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An excerpt from www.HouseOfNames.com archives copyright 2000 - 2016

Origins Available: English, Italian


The name Basco reached English shores for the first time with the ancestors of the Basco family as they migrated following the Norman Conquest of 1066. The Basco family lived in Boscombe, Wiltshire where one reference from 1273 suggests that "Boscumbe" may have derived from the Old English words meaning a 'valley overgrown with spiky plants.' Today Boscombe is a suburb of Bournemouth, Dorset and includes Boscombe Manor, built by Phillip Norris in 1801. "The Boscombe Valley Mystery" was one of the 56 short Sherlock Holmes stories written by Sir Arthur Conan Doyle first published in the Strand Magazine in 1891.

Basco Early Origins



The surname Basco was first found in Wiltshire, where they held a family seat from ancient times, after the Norman Conquest in 1066. They were conjecturally descended from Edward a tenant of William d'Eu as shown in the Domesday Book taken in 1086 by William Duke of Normandy showing the lands granted by the king to his nobles.

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Basco Spelling Variations


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Basco Spelling Variations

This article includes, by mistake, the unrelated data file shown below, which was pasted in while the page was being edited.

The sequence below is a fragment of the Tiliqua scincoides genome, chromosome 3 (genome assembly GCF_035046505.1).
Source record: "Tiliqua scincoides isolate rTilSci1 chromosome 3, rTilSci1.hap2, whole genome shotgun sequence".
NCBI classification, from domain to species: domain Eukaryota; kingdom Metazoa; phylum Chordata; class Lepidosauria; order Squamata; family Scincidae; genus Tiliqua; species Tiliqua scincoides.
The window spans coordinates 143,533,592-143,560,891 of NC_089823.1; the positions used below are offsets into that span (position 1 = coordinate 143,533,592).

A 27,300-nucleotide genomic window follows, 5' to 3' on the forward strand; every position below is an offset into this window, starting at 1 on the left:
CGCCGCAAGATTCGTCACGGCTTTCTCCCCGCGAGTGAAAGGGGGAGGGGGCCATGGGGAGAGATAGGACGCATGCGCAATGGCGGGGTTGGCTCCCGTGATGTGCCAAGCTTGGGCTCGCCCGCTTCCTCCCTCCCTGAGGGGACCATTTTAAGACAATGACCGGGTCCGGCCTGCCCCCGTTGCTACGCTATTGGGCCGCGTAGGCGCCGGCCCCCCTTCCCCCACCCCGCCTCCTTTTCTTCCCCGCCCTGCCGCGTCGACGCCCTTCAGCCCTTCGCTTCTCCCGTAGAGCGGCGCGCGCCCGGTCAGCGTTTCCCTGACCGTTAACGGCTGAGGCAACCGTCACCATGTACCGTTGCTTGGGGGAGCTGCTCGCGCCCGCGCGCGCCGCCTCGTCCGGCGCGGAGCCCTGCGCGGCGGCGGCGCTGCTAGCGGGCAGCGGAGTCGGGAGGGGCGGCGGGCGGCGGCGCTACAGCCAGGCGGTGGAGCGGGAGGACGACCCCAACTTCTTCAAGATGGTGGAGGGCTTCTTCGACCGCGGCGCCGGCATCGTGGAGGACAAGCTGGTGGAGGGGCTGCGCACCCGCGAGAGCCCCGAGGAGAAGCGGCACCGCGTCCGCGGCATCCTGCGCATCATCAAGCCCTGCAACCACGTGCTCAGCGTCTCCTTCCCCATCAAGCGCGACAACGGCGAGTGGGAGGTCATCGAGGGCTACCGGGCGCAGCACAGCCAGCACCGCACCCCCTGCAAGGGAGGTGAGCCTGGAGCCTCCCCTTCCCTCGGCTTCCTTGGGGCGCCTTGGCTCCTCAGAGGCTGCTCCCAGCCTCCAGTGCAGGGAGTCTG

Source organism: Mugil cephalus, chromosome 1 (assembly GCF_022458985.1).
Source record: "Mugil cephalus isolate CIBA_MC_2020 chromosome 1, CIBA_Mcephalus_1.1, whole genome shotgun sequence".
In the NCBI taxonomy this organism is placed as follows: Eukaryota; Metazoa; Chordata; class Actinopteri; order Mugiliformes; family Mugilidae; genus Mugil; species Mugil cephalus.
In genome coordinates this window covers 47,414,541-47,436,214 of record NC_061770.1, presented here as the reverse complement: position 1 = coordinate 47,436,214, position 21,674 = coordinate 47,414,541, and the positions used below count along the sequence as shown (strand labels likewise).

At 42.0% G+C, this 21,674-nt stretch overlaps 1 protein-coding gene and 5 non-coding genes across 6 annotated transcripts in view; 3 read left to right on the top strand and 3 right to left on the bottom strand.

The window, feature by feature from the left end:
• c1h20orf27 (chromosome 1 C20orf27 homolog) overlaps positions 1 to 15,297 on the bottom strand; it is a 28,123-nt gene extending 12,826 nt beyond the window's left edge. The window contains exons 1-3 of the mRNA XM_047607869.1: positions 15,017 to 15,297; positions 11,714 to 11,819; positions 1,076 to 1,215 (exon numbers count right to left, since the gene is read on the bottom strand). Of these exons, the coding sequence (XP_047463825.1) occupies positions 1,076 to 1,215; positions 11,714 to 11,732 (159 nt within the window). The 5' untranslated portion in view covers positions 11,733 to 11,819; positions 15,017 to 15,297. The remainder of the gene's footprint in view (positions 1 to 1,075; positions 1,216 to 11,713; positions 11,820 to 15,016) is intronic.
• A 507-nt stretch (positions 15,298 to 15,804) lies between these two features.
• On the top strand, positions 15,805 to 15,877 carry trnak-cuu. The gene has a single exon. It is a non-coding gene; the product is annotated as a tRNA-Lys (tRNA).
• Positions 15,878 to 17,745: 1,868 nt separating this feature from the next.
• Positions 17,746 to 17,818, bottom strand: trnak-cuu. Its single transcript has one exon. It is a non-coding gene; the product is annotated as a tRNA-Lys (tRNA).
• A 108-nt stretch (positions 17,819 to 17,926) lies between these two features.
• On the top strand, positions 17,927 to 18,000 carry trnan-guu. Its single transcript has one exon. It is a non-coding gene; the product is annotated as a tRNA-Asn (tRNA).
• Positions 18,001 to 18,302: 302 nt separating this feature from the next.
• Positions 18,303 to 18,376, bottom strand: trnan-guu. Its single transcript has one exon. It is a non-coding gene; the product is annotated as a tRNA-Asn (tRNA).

Anglo-Norman names tend to be marked by an enormous number of spelling variations. This is largely due to the fact that Old and Middle English lacked any spelling rules when Norman French was introduced in the 11th century. The languages of the English courts at that time were French and Latin. These various languages mixed quite freely in the evolving social milieu. The final element of this mix is that medieval scribes spelled words according to their sounds rather than any definite rules, so a name was often spelled in as many different ways as the number of documents it appeared in. The name was spelled Bascum, Bascomb, Bascome, Bascombe, Bascom, Baskomb, Boscomb and many more.

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Basco Early History


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Basco Early History



This web page shows only a small excerpt of our Basco research. Another 149 words (11 lines of text) covering the years 1600 and 1975 are included under the topic Early Basco History in all our PDF Extended History products and printed products wherever possible.

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Basco Early Notables (pre 1700)


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Basco Early Notables (pre 1700)



More information is included under the topic Early Basco Notables in all our PDF Extended History products and printed products wherever possible.

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The Great Migration


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The Great Migration



Because of the political and religious discontent in England, families began to migrate abroad in enormous numbers. Faced with persecution and starvation at home, the open frontiers and generally less oppressive social environment of the New World seemed tantalizing indeed to many English people. The trip was difficult, and not all made it unscathed, but many of those who did get to Canada and the United States made important contributions to the young nations in which they settled. Some of the first North American settlers with Basco name or one of its variants: